Definition of Rodbell, Martin
Rodbell, Martin: (1925-1998) American biochemist and molecular endocrinologist who shared the Nobel Prize in 1994 in Physiology or Medicine for his discovery of G-proteins and the principles of signal transduction in cellular communication.
Martin Rodbell was born in Baltimore, Maryland, the son of a grocer. For the rest of his life, he proudly identified with his native city as a self-described "Baltimoron." In his teens, Rodbell attended Baltimore City College, a "magnet" public high school with a strong liberal arts tradition, and entered The Johns Hopkins University in 1943. Although he was clearly taken with science as a vocation, at Hopkins he followed two seemingly disparate fields of interest--biology and French existential literature--both of which had an enormous impact on his intellectual development. Rodbell maintained a strong love of literature and poetry throughout his life, often penning verses for important occasions.
Rodbell's studies at Hopkins were interrupted in 1944 when he left college for war service as a Navy radio operator. In 1946, he resumed his studies and earned a B.S. in biology in 1949. Rodbell remained at Hopkins for another year to take postgraduate courses in chemistry. In 1950, he married Barbara Ledermann, a German-born dancer and photographer; later that same year, the Rodbells moved to Seattle so that Martin could enter the Ph.D. program in biochemistry at the University of Washington. Over the course of the following decade, the Rodbells had four children: Paul, Suzanne, Andrew, and Phillip.
In 1954, Rodbell completed his doctoral thesis, under the direction of Donald Hanahan, on aspects of the metabolism of lecithin (a complex mixture of phospholipids) in the liver. In the fall of that year, Rodbell accepted a postdoctoral position as a research associate in biochemistry at the University of Illinois at Urbana-Champaign, where he stayed for two years. Working as a junior instructor in biochemistry at Illinois, he realized that his true calling was not in teaching but rather in continuing his research on the biochemistry of lecithin in cell membranes.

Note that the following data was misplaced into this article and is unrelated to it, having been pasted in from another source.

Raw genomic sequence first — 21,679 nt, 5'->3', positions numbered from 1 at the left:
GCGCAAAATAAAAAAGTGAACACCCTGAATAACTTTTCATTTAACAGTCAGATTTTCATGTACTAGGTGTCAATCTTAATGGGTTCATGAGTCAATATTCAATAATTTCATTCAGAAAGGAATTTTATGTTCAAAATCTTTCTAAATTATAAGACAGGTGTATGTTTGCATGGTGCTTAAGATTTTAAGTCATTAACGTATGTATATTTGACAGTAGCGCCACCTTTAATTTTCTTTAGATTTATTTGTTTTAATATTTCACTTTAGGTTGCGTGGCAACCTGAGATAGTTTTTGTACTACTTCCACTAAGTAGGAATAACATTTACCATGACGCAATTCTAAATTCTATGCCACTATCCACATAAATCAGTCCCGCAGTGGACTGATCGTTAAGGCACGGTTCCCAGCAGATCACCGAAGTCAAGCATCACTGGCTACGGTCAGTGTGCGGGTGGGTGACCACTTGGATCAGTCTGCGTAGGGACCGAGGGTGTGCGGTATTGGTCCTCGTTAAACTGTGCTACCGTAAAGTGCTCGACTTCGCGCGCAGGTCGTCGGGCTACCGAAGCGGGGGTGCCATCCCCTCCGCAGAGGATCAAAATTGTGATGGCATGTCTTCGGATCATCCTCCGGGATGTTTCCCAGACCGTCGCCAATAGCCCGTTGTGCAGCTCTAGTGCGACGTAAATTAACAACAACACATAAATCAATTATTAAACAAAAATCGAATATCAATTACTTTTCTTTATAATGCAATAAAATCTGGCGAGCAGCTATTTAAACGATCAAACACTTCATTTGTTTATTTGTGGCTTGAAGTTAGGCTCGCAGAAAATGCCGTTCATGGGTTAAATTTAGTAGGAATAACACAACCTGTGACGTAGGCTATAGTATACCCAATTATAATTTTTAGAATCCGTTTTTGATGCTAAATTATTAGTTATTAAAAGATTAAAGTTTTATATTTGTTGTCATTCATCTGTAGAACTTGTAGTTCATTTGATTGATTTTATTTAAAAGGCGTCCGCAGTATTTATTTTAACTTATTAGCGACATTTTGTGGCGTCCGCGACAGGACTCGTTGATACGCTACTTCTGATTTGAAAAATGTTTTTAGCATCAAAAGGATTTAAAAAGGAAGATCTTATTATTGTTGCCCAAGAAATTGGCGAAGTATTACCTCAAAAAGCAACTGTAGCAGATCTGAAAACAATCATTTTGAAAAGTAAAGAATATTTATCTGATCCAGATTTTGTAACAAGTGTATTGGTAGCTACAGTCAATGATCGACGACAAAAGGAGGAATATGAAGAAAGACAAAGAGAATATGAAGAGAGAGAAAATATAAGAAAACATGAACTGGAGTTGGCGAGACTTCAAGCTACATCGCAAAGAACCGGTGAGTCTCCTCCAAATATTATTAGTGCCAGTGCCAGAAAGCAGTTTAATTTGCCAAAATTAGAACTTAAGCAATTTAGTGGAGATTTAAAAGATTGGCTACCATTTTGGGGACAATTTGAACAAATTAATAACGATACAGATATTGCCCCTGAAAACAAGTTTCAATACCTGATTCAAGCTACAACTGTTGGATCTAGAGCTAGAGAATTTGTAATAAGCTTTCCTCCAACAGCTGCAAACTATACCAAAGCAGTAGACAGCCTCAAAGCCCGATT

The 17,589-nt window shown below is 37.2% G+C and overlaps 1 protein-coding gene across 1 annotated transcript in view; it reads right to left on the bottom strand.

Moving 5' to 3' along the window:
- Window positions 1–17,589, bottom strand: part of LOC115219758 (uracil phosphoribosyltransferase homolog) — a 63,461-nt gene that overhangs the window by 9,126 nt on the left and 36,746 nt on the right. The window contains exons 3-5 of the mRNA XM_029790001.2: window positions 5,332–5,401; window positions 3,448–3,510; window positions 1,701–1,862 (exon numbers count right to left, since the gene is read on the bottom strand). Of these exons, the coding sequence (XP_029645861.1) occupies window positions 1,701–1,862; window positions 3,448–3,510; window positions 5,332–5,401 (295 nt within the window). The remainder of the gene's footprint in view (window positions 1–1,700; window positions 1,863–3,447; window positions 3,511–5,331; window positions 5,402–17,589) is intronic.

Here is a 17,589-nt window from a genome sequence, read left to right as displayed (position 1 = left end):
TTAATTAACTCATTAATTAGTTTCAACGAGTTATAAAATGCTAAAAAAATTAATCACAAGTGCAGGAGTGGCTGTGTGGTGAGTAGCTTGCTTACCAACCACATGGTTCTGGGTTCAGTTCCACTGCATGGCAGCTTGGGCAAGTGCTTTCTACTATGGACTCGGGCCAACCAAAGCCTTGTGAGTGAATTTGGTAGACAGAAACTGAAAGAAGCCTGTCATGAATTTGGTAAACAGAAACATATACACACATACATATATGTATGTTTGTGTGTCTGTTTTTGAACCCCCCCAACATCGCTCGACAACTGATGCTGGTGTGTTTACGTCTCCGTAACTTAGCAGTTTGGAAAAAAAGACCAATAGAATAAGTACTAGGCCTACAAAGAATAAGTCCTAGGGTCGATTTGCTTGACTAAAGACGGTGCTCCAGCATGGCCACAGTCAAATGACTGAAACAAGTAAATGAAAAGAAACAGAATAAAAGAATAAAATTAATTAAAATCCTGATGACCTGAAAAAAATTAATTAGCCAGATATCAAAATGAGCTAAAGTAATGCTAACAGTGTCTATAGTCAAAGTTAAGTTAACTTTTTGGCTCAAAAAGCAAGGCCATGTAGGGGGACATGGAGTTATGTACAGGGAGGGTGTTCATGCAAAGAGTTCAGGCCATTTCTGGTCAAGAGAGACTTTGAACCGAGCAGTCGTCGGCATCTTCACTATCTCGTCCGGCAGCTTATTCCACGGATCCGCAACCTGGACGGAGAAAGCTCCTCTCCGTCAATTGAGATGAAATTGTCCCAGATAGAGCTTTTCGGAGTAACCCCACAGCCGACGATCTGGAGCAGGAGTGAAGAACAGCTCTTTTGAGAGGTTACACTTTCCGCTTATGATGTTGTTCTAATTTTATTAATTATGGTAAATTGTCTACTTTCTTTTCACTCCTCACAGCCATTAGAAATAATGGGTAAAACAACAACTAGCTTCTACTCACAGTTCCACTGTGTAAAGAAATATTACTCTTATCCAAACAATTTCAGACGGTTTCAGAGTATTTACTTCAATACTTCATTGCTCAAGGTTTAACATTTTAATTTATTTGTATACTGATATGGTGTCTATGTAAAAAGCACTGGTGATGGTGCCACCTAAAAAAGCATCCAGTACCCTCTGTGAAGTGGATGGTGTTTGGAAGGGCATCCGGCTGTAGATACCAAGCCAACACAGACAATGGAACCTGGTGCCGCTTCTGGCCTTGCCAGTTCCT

In 1956, Rodbell accepted a position as a research biochemist in the laboratory of Christian Anfinsen at the National Institutes of Health (NIH) in Bethesda, Maryland. During this time, Rodbell studied the composition of lipid proteins and glucose in adipose (or fat) tissue. By the mid-1960s, Rodbell's research interests had shifted from the metabolic functions of lipid proteins to the effect of hormones (especially insulin and glucagon) on individual cells. In 1969, Rodbell outlined a system for describing the components of cellular communication that he called "signal transduction." Signal transduction theory helped him discover the importance and function of G-proteins in the early 1970s, which became the basis for his Nobel prize-winning contribution to biomedical science.
During his lifetime, Rodbell was a seasoned traveler, a writer of poetry, and a humanitarian scientist. In 1990, for example, he was briefly involved with Gordon Sato's Manzanar Project, established to create fish ponds in the Eritrean section of Ethiopia to help stave off famine. Among his other pursuits, Rodbell spent a year working in laboratories at the University of Brussels in Belgium and Leiden University in the Netherlands (1960-1961) and twice held visiting professorships at the Institute of Clinical Biochemistry, University of Geneva (1967-1968 and 1981-1983). He also traveled extensively throughout Canada, France, India, Israel, and the United States. He routinely facilitated meetings between graduate and postdoctoral students--many of whom still consider themselves Rodbell proteges--and the larger international community of scientists and scholars working on topics in molecular biology.
In 1994 Rodbell, along with Alfred G. Gilman of the University of Texas Southwestern Medical Center, was awarded the Nobel Prize in Physiology or Medicine.
Last Editorial Review: 6/14/2012
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